[img][/img]
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Re: Efficiency

Postby slothrob » Mon Dec 07, 2009 7:53 am

Did you get the gravity of your first runnings? Meaning the gravity of the wort in your tun at the end of the mash, after recirculating, but before you add sparge water.

That will give you your conversion efficiency. Gravity is much more informative than the starch test for determining problems with conversion.

For your efficiency to be that low, you're almost guaranteed to be getting incomplete conversion as well as some lautering problems. What is your manifold design? What is your dead volume?

You're pushing the mash time for someone getting low efficiency. I think you might want to take a gravity reading at 1 hour, then if you don't have close to 100% conversion, then mash for 90 minutes.

Also, I'd recommend doing an experimental batch sparge. Batch sparging will eliminate the variable of channeling, which will help diagnose the problem.
mikec51 wrote:Another question I have is what is optimum time to bring the wort to a boil, and what would the absolute maximum be? If it takes too long what are the effects on the beer? Thanks.

I'm not sure what you mean by "time to bring to a boil."
Are you wondering if it's taking too long to bring your runoff to a boil?
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Postby mikec51 » Mon Dec 07, 2009 12:28 pm

Yes, it may be taking too long to come to a boil. The gravity of the first runnings was 1.065. My mash/lauter tun is a round 7 gallon cooler with a false bottom. I'm also using a sparge arm. So I used the wrong gravity figure to calculate conversion efficiency? My dead volume is 68 oz.
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Efficiency

Postby slothrob » Mon Dec 07, 2009 4:17 pm

mikec51 wrote:Yes, it may be taking too long to come to a boil. The gravity of the first runnings was 1.065. My mash/lauter tun is a round 7 gallon cooler with a false bottom. I'm also using a sparge arm. So I used the wrong gravity figure to calculate conversion efficiency? My dead volume is 68 oz.

I like those 7 gallon coolers, they're a great size for 5 gallon batches.

For Conversion Efficiency, you need that gravity of the First Runnings, because you want to compare the gravity of the mash liquor, independent of any losses due to Lautering efficiency, to ensure that your mash is running to completion. For reference, you should see conversion rates of approaching 100%.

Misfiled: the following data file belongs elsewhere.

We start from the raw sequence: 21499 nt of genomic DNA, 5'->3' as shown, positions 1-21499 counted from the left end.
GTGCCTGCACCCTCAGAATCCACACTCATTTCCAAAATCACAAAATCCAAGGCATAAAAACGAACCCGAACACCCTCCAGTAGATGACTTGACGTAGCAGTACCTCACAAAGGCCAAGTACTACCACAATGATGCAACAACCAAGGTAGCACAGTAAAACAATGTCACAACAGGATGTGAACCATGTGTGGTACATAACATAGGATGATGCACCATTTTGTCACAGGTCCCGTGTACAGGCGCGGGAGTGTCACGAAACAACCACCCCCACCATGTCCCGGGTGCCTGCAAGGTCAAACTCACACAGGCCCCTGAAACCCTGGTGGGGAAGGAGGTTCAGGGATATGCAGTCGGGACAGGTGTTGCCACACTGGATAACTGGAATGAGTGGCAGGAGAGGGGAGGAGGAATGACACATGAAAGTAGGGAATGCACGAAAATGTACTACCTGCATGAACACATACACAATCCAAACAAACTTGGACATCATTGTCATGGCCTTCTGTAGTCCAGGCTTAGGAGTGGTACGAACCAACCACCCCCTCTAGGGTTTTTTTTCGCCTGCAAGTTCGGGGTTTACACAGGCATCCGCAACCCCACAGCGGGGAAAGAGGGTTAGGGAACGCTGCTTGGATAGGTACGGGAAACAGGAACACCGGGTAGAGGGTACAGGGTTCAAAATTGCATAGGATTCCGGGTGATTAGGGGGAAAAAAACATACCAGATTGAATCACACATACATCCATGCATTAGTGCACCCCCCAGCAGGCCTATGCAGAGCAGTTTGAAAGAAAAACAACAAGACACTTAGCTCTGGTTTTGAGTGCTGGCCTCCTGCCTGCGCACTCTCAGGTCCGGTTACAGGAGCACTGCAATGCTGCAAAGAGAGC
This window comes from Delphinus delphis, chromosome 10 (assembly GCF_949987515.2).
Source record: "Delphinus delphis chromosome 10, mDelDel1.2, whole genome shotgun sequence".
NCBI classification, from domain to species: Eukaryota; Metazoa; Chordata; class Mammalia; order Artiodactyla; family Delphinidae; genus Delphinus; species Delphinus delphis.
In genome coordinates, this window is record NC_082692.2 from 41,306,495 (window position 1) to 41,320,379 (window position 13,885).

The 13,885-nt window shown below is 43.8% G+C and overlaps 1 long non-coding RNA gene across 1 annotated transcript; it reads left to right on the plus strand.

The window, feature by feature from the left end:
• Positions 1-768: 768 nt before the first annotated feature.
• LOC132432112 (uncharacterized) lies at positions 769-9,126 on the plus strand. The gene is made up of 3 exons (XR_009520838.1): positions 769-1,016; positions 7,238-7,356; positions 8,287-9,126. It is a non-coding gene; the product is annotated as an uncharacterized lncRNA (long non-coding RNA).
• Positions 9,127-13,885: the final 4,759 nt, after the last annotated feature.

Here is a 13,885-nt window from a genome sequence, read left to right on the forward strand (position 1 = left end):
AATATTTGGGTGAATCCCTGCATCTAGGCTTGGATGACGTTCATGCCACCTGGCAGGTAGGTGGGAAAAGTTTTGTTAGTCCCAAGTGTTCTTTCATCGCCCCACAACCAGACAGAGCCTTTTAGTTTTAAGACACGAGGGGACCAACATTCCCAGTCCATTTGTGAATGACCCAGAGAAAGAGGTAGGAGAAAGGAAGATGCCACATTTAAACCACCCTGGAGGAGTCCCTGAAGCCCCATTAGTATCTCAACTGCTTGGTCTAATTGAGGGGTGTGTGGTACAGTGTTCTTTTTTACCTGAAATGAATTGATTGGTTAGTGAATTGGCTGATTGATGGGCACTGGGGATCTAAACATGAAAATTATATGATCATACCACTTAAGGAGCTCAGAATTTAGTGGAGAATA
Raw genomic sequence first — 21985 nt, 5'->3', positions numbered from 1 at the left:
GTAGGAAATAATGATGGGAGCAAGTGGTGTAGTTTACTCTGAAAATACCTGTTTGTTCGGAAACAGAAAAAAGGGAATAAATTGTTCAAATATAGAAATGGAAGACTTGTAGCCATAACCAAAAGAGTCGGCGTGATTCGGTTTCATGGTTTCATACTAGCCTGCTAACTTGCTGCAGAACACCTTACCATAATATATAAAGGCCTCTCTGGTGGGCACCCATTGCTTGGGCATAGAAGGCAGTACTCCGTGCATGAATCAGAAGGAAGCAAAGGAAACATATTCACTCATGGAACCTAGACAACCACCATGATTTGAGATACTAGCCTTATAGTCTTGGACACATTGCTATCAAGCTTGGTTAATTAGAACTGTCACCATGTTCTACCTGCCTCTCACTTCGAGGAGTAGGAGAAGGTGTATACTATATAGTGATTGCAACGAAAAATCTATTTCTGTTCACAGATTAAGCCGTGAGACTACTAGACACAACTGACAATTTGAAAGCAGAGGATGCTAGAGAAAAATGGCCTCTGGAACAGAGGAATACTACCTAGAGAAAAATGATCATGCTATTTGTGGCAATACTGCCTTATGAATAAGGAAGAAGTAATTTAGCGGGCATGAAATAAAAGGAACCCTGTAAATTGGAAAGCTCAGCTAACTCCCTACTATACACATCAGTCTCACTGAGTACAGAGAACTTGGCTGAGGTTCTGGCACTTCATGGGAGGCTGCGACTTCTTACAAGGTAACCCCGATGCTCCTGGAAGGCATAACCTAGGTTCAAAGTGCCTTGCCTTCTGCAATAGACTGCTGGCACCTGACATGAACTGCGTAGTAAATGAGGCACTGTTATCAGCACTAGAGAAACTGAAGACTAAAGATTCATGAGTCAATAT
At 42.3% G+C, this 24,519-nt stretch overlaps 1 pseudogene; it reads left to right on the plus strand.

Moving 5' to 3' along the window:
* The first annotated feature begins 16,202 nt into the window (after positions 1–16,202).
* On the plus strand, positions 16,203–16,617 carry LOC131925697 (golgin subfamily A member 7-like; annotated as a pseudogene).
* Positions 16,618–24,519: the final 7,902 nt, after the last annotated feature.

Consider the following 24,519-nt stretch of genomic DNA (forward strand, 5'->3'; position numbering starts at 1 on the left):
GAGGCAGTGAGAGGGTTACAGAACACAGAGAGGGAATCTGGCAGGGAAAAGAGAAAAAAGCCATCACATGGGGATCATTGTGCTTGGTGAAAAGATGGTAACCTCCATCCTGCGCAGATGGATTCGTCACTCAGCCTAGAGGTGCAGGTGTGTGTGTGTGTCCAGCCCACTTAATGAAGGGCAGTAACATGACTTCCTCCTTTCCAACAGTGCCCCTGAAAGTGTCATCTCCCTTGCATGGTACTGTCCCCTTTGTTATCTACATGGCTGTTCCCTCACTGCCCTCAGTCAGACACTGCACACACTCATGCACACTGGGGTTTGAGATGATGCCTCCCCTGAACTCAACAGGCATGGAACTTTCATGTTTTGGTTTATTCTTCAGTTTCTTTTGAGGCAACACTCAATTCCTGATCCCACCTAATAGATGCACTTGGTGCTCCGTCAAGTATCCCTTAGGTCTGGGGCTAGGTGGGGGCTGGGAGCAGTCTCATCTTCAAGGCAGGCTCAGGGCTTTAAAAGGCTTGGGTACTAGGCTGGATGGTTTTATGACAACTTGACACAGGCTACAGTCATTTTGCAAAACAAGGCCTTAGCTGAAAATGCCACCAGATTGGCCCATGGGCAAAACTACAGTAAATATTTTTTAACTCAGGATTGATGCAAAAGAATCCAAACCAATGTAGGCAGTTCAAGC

With the numbers we have now, we can learn a lot of interesting things.

If you take your mash ratio of 1.5 qt/#, you can refer to the table I posted above and see that your First Running's gravity would be expected to be 1.082. The 1.065 that you actually measured indicates that you had a Conversion Efficiency of 65/82 x 100 = 79%. Your conversion didn't approach completion during your mash.

Factors you can change to achieve completion are:
-crush finer
-mash longer
-step your mash to a warmer rest to improve starch gelatinization and push enzyme activity to complete conversion.

What I would recommend, if you have no control over your crush (though you could request a double-crush, and they might do that for you) is to use that table and refer to it when you reach the end of your mash. If you are not well into the 90's on percent conversion, then you should let the mash run longer; 90' or more if you need to. Recirculation may help this progress.

If you don't see the gravity increasing significantly enough or if it is slow, then you can increase the temperature of the mash, after the first rest, with a hot water infusion. Pushing the mash into the 155-162F range can accelerate conversion. I will often use 158F, just because it's toward the middle of that range.

We also now know that, given a Conversion Efficiency of 79% and your calculated Mash Efficiency of 47%, that your system has a Lauter Efficiency of 47/79 x 100 = 59.5%.

This means that, had you had complete conversion you would have pushed your Mash Efficiency to nearly 60%.

I still think that your Lauter Efficiency is also low. I would expect it to be 70%-85%. This indicates that there is a significant inefficiency in draining your tun or rinsing the grain. I again would recommend a trial Batch Sparge to remove the possibility of channeling during your sparge, but a false bottom should preclude this possibility and the large Dead Volume is concerning.